National, News

Call to prioritize national

By Bida Elly David


Director General for National and Foreign Languages Centre at the National Ministry of General Education and Instruction (MoGEI) stresses the need to incorporate national languages into school curricula as a means of promoting cultural heritage.

Speaking during UNESCO organized event on translation of local languages for future generations, over the weekend, Moses Mading underscored the need for parents to encourage the use of local languages both at home and in educational settings to enable children connect with their roots.

Mading also stated the vital role that religious institutions, particularly the church and the Bible, should play in promoting local languages as a primary mode of communication throughout the country.

He emphasized that the Ministry, specifically through the Department of Language Translation, is actively working on developing a curriculum that incorporates the teaching of all local languages in schools, enabling learners to adopt and embrace their linguistic heritage.

He, however, mentioned funding as one of the major challenges facing the institution, urging partners to extend their support.

He further noted that out of the 64 languages in South Sudan, there are only 38 official languages written and translated for official communication, saying the other 26 are yet to be worked on.

“These languages are what we have written and grouped accordingly; we have translated Dinka among all its communities as a language; the Bari language brings all Bari-speaking languages; Nuer among others,” he said.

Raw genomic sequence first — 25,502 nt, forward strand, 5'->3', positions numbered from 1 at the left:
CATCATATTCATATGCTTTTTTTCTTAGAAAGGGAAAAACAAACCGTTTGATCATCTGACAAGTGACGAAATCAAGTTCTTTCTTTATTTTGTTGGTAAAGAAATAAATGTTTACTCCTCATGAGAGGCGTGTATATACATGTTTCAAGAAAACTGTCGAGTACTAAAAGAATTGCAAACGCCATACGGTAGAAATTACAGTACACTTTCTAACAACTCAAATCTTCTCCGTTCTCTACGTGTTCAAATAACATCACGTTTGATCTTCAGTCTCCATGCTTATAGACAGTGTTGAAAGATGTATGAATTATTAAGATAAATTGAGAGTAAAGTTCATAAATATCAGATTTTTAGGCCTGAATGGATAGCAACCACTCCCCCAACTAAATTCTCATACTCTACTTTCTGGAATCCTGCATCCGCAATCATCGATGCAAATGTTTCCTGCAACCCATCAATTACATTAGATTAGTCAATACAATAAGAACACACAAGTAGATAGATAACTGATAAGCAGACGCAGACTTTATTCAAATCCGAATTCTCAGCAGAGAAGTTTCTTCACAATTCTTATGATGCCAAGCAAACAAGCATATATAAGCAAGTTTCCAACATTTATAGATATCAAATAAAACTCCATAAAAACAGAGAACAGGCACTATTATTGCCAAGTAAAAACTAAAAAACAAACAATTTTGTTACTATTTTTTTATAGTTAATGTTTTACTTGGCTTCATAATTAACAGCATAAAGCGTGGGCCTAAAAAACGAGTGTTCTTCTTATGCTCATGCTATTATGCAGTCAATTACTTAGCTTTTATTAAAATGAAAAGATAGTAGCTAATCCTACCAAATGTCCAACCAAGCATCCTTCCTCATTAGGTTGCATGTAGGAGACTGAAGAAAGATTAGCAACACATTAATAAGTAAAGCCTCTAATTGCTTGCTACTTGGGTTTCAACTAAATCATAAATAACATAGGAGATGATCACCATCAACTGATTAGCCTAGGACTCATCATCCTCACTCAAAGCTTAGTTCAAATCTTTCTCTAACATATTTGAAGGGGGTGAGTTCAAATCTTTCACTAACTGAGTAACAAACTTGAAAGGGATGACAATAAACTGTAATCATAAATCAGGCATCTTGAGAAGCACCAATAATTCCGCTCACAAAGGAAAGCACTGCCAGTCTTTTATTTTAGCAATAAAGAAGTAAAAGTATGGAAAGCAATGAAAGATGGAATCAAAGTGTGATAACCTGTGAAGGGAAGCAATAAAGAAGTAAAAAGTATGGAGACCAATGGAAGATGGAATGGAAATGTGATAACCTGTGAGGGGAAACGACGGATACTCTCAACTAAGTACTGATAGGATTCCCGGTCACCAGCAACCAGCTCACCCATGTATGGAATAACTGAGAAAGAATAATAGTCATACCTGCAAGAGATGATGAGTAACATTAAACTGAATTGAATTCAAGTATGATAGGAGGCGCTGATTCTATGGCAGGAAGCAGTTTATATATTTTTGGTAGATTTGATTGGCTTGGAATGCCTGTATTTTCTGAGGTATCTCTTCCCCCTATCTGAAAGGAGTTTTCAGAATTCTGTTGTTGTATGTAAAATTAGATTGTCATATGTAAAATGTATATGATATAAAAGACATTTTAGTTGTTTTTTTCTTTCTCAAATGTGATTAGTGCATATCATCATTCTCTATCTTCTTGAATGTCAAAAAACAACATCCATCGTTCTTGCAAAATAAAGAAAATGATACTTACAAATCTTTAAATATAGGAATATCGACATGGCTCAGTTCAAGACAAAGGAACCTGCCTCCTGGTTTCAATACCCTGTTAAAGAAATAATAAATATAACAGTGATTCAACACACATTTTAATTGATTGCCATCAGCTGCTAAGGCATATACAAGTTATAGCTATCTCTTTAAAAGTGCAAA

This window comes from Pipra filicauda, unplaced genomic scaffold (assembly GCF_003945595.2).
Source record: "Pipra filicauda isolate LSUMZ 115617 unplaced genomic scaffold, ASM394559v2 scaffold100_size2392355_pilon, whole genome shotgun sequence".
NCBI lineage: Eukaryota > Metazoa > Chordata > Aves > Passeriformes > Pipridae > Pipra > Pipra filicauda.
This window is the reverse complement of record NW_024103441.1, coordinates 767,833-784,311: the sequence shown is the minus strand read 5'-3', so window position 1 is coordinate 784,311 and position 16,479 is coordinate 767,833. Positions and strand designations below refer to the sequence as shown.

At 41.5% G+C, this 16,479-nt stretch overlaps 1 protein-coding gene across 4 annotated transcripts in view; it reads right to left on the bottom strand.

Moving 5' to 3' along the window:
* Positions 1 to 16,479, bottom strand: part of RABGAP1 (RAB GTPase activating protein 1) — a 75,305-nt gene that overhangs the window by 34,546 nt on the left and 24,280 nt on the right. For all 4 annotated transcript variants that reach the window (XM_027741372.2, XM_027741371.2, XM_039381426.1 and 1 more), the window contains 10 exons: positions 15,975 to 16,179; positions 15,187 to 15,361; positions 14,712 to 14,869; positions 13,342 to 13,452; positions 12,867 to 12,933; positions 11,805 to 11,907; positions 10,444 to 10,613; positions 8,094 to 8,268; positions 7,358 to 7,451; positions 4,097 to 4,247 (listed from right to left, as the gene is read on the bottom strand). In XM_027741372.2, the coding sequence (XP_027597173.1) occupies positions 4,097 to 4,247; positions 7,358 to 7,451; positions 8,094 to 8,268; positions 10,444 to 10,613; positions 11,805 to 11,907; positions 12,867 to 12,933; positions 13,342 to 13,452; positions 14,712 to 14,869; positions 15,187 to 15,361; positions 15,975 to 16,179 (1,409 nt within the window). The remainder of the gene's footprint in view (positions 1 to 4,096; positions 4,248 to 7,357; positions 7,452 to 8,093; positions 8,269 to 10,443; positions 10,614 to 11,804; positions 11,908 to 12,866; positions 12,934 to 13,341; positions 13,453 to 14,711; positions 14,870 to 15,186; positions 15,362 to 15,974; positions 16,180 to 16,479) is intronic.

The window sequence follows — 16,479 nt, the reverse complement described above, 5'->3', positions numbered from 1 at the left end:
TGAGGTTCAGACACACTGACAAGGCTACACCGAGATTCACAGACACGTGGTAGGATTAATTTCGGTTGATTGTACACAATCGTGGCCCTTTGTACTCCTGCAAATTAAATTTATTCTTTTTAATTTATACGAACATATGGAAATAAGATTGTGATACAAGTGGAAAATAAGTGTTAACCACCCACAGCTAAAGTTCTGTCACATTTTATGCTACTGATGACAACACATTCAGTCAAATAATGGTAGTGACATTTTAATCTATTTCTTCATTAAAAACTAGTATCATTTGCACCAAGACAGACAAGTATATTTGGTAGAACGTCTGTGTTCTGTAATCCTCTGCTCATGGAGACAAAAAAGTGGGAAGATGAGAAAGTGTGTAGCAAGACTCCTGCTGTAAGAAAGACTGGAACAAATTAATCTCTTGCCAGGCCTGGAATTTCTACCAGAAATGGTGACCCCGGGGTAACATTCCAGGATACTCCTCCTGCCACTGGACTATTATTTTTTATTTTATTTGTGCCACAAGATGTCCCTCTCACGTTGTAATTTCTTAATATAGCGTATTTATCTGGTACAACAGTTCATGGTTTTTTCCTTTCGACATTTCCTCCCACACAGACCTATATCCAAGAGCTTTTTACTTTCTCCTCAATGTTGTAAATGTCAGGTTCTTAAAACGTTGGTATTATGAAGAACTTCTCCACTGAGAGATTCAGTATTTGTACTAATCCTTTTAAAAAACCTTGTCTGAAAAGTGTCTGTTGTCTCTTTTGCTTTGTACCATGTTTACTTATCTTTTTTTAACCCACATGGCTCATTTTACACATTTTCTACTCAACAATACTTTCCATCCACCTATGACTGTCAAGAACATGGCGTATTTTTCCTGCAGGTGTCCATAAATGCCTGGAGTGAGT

Mading underlined that they are facing challenges with other communities that are still behind.

The education director urged communities to advocate for official translation of their language through the Ministry of General Education.

“Some communities don’t have their languages translated because they did not show up to us to help them; if they don’t come, we will not know,” he said.

Moreover, he also blamed parents for having failed to promote local languages in their homes.

“Language is very fragile when it comes to competition because some communities are not communicative,” he said.

Simon Gum, a language expert and translator, said language is a tool for communication and cultural interaction.

“It represents its people with a relationship of attitude and behaviour; through language, we communicate our attitude and culture and identify a person through a language,” he said.

The expert argued that most languages in South Sudan are oral and need to be written to preserve them for future generations.

“The 64 tribes or languages need to be developed and taught in schools, both high schools and primaries; the ministry needs to train teachers to teach national and foreign languages in South Sudan to promote communication,” he underscored.

He echoed that teaching local languages will enable learners to understand and communicate easily and learn the customs, traditions, and values of the people speaking the languages.

“There will also be cognitive benefit through improving thinking capacity to speak; it also helps in professional development, career development, and the ability to communicate at work,” he explained.

John Duku, a participant in the workshop, lauded UNESCO for initiating the conference for the people of South Sudan, saying the country has lost culture.

“A country without culture is also a challenge. We are now appealing to our government, our lawmakers, our youth, our women, and our children to really focus on this subject because we as South Sudanese have lost a lot of our culture during the struggle,” he said.

John accounted for historical wars, inter-communal conflicts, and political influence by tribal leaders as factors in the loss of cultures across the country.

“Some of us have been born in refugee camps where there is no proper access to culture and language. So, I think this particular event is very good for us to really come together and build it strongly,” he expressed.

He pleaded with the government for deeper deliberation and recommendations over the challenges facing language transmission in South Sudan.

“Our government should come up with policies that will really develop the languages and maintain our culture for our future generations,” he noted.


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